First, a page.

In a booklet titled Zionism Unsettled, a group of Presbyterians has issued a blanket denunciation of Zionism, terming the Jewish quest for a homeland in the ancient land of Israel inherently racist, exclusionary, and devastating for non-Jewish inhabitants.
Jewish and Christian groups have rightly criticized the booklet for its sledgehammer one-sided approach, theologically and politically.
A terrified boy huddles in his father’s arms moments before an Israeli bullet kills him; a baby girl sits smiling in a stroller moments before a Palestinian bullet extinguishes her life. These are but two recent reports of the violence that blights life in the land where the Prince of Peace once called humanity to follow him.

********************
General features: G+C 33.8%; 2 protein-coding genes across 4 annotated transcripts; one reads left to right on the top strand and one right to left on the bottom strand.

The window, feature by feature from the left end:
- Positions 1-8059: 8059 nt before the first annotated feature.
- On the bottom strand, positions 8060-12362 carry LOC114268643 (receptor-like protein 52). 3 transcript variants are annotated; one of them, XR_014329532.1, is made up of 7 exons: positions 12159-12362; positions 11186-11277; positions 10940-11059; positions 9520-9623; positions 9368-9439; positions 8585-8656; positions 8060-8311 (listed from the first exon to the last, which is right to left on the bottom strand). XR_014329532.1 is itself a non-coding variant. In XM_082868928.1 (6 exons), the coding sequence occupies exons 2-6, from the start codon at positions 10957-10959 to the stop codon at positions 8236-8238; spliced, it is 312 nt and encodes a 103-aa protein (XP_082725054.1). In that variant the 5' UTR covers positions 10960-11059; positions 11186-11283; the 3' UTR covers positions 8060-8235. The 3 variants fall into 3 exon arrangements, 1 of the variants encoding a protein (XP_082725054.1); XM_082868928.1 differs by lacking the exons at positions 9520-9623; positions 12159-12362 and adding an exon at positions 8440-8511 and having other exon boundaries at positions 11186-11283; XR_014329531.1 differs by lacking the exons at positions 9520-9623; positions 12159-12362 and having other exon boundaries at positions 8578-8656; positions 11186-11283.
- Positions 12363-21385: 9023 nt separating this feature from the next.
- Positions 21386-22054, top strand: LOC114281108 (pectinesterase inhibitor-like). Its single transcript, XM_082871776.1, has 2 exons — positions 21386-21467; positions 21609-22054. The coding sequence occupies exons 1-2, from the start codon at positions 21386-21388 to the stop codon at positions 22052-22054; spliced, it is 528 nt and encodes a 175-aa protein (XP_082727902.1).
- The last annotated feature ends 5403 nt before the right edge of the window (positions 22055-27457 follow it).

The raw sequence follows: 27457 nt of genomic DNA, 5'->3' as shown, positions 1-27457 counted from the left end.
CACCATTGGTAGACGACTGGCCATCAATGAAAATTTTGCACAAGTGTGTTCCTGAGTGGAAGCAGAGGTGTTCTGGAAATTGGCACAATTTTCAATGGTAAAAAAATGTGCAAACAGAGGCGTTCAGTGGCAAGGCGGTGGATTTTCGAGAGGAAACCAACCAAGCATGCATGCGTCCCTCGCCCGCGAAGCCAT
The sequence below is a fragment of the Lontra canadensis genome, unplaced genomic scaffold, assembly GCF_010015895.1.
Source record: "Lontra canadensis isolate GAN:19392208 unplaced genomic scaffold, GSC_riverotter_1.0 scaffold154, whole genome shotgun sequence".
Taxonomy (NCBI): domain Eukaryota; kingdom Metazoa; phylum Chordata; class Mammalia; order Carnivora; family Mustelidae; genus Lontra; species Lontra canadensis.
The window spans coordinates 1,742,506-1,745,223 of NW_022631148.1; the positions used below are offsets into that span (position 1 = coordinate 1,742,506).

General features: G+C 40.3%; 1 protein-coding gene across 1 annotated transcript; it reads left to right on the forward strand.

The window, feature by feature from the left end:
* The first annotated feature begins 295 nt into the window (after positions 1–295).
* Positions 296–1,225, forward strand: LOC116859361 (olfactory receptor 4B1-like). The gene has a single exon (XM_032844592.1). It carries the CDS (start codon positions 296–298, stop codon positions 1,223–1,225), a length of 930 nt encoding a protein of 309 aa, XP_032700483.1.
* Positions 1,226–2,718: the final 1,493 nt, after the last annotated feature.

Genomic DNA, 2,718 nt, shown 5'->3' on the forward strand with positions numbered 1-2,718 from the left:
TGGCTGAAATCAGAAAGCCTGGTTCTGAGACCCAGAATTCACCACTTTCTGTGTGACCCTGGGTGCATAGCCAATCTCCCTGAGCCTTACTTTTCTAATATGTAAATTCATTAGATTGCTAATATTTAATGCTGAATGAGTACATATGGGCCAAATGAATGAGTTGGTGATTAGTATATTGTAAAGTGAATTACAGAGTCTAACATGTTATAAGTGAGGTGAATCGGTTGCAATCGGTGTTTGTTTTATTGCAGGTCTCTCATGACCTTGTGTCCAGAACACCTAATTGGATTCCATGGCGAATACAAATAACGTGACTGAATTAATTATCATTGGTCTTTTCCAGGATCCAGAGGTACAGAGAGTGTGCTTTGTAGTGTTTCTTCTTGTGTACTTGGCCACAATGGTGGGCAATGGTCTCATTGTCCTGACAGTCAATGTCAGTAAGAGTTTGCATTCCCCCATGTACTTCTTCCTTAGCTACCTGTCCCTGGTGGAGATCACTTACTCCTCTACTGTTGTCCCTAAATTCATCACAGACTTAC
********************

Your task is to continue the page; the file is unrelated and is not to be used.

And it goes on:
In Jordan, reports are mixed as to just how good relations are between the Muslim majority and the Christian minority. What's clearer is that the stronger divide is between native Jordanians and the many Palestinian refugees.
The two locals we spent the most time with, our tour guide and our bus driver, represent both differences.
A two-state solution to the Israel-Palestine crisis has been growing more and more distant. Prospects suffered yet another blow last week when a government commission in Israel recommended that all Israeli settlements in the West Bank be declared legal.